What is a Floating Voltage Measurement?
A differential Voltage measurement is the voltage difference between two points; hence all voltage measurements are differential measurements.
Voltage measurements are normally carried out with
When the voltage measurements is done without the Ground reference,
It is called Floating Voltage Measurement or A differential voltage measurement
where neither point has ground reference or earth potential is a Floating voltage
Measurement This is very common in power and power electronics measurements.
A general purpose oscilloscope normally has common grounded inputs.
This means that the signal level measurements are done with respect to ground.
This ground is common with common point of measuring circuit and is also
connected to chassis earth point which in turn is connected to power supply earth
connection (the third wire ground in the power cord for AC-powered equipment.)
This is done so that all signals applied to, or supplied from, the oscilloscope have a common connection point. This also means that each input channel reference is tied to a single ground reference. Thus a passive probe cannot be used directly to make floating measurements on a ground reference oscilloscope.
There are various techniques for Floating voltage measurement. These are: Isolated-input Oscilloscopes, Differential Probes, Voltage Isolators, “A minus B” Measurement, and “Floating” the Oscilloscope Techniques etc. Among these differential probe is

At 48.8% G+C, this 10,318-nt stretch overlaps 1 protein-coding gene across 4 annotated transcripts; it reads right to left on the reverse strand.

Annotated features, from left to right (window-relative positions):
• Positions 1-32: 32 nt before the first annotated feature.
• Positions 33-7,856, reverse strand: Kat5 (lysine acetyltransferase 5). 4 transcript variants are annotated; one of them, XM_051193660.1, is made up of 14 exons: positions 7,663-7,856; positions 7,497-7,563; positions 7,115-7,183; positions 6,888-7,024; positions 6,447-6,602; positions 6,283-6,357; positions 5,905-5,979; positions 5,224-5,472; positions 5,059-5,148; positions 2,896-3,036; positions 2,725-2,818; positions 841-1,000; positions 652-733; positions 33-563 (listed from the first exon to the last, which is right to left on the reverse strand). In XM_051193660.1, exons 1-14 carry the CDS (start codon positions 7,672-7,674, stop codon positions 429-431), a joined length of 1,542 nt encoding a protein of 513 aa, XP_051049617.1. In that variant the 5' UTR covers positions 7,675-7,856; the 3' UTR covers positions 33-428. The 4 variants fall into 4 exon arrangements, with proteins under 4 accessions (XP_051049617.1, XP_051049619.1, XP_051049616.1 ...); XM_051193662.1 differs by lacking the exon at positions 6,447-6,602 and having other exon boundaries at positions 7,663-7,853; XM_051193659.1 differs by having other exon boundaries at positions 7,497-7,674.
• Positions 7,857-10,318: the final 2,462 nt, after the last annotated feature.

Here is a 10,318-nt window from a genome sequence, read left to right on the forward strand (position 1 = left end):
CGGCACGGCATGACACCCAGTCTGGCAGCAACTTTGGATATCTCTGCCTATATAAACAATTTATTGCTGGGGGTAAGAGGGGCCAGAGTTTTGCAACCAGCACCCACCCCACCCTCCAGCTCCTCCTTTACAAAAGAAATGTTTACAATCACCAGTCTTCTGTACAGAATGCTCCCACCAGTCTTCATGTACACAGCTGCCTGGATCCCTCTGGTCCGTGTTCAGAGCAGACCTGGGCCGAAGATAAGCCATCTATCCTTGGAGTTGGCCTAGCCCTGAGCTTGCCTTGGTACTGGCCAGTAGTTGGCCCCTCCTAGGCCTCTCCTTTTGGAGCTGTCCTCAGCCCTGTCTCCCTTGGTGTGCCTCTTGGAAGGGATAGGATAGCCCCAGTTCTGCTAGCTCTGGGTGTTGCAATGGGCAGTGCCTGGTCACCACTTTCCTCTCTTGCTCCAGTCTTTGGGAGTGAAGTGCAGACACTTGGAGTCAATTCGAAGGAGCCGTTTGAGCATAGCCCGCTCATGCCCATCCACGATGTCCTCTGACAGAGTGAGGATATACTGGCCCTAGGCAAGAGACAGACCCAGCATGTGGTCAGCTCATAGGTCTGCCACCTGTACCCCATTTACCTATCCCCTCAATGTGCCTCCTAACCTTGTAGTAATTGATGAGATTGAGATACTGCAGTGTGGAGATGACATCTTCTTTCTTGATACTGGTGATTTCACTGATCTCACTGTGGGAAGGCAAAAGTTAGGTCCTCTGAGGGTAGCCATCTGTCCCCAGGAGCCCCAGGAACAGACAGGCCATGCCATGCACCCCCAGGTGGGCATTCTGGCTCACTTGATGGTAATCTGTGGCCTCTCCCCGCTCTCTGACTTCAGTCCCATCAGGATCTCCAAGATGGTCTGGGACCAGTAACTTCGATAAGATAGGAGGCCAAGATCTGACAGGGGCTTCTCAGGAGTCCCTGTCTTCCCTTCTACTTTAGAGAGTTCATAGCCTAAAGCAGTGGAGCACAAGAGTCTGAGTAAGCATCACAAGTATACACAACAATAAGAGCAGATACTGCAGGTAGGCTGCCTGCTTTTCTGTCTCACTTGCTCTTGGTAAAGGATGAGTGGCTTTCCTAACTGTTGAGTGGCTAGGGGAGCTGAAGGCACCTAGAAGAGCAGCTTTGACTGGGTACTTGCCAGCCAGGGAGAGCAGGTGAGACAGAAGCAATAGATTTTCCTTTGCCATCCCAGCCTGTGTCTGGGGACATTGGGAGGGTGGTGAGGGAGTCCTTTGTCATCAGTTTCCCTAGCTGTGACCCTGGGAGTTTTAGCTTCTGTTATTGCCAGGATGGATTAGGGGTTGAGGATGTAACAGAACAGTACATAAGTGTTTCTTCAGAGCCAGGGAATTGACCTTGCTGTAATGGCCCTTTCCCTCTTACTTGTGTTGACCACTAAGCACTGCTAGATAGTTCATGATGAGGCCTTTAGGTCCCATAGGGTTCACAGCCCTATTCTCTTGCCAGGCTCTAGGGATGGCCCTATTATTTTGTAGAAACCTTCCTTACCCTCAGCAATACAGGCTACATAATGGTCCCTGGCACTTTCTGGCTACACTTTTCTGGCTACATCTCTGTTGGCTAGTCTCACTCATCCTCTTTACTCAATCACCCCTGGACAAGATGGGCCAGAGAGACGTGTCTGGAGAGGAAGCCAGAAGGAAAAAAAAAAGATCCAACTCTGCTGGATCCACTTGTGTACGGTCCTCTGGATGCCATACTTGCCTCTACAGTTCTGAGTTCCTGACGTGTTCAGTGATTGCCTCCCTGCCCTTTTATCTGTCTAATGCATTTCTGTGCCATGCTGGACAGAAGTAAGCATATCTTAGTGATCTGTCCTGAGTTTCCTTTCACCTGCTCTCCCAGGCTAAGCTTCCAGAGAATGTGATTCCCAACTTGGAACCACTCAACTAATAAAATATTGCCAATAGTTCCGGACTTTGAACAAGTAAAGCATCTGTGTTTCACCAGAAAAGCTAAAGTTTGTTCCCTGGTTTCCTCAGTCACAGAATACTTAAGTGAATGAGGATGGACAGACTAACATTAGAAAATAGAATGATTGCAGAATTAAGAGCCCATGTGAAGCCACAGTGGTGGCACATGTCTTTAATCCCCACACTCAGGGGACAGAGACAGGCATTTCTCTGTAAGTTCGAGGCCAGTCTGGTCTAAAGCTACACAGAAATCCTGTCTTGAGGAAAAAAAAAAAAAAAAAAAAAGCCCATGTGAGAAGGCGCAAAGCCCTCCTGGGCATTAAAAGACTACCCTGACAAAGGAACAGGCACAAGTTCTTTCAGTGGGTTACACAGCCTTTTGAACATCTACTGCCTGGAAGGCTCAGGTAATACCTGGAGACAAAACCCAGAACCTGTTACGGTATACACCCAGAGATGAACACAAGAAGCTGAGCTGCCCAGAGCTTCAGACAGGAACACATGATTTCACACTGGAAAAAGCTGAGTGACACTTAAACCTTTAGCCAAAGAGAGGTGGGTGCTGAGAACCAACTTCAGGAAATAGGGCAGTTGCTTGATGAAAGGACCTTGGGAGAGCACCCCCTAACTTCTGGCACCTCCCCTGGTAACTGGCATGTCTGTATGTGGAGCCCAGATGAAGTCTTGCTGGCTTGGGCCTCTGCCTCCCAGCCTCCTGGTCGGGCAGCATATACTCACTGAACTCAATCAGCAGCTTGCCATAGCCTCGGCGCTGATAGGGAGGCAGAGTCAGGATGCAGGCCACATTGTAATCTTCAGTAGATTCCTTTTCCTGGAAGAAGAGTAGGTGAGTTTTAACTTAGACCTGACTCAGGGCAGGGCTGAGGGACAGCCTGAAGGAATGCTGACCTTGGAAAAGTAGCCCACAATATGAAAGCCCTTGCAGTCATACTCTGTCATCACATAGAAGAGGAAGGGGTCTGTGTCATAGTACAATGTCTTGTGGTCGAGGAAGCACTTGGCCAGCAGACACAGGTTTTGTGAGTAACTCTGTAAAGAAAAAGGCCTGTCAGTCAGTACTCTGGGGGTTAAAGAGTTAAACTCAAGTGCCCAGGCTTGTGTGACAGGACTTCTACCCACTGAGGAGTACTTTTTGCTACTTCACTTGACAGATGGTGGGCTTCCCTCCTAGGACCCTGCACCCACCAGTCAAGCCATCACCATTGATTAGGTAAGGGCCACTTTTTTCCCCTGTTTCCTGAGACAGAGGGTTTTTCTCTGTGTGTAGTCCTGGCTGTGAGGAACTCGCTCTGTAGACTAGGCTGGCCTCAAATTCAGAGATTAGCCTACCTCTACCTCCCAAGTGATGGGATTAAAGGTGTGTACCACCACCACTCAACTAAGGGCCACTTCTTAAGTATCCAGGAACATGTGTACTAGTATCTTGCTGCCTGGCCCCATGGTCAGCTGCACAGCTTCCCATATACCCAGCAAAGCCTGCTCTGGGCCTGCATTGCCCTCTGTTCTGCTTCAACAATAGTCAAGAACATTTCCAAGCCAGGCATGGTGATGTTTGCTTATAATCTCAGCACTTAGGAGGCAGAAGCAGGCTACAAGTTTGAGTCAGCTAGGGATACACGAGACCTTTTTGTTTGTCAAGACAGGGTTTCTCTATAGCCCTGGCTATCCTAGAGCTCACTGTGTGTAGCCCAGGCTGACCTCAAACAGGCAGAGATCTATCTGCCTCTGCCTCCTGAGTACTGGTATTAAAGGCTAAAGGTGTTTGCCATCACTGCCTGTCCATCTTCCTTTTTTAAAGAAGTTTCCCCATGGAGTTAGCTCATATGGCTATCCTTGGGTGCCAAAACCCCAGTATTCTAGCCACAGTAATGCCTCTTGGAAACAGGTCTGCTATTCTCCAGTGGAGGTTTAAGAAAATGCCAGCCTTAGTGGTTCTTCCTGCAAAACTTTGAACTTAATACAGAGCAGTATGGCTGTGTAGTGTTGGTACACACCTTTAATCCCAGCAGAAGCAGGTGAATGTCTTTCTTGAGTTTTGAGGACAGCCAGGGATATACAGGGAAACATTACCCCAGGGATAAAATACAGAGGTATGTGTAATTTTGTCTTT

Safe and accurate.
Differential Probes for Floating Voltage Measurements
These probes are designed specifically for differential applications.
Active differential probes contain a differential amplifier at
the probe tip Where as Passive differential probes are used with
differential amplifiers and can be calibrated for precisely
matching the DC and AC attenuation in both signal paths
Common terms of Differential Measurement:
The component of an input signal which is common (identical in amplitude and phase) on both inputs.
The maximum voltage (from ground) of a common-mode signal which a differential amplifier can reject.
Common-Mode Rejection Ratio
The performance measure of a differential amplifier’s ability to reject common-mode signals. Because common-mode rejection generally decreases with increasing frequency, CMRR is usually specified at a particular frequency.Differential Mode
The signal which is a difference between the two inputs of a differential amplifier. The differential-mode signal can be expressed as:
VDM = (V+input)-(V-input)
After understanding these terms we are better prepared to make probe selections to match both, the oscilloscope that you are using and the type of measurements that you need to make. A proper probe selection leads to correct results.
With advances in solid-state electronics, it has become practical to put the differential amplifier directly within the probe head, greatly easing the requirements on the rest of the signal path because it now becomes single-ended rather than differential . A modern differential probe usually has two two input extensions which can be used by the operator to connect two floating points . Very high CMRRs are thereby made possible.
The Differential probe extends the measurement capability of oscilloscopes to electronic power converters, inverters, motor speed controls, switch-mode power supplies and many other applications. Simply plug in the BNC output connector to the vertical input of a general-purpose oscilloscope, and connect the auxiliary grounding terminal to scope ground.
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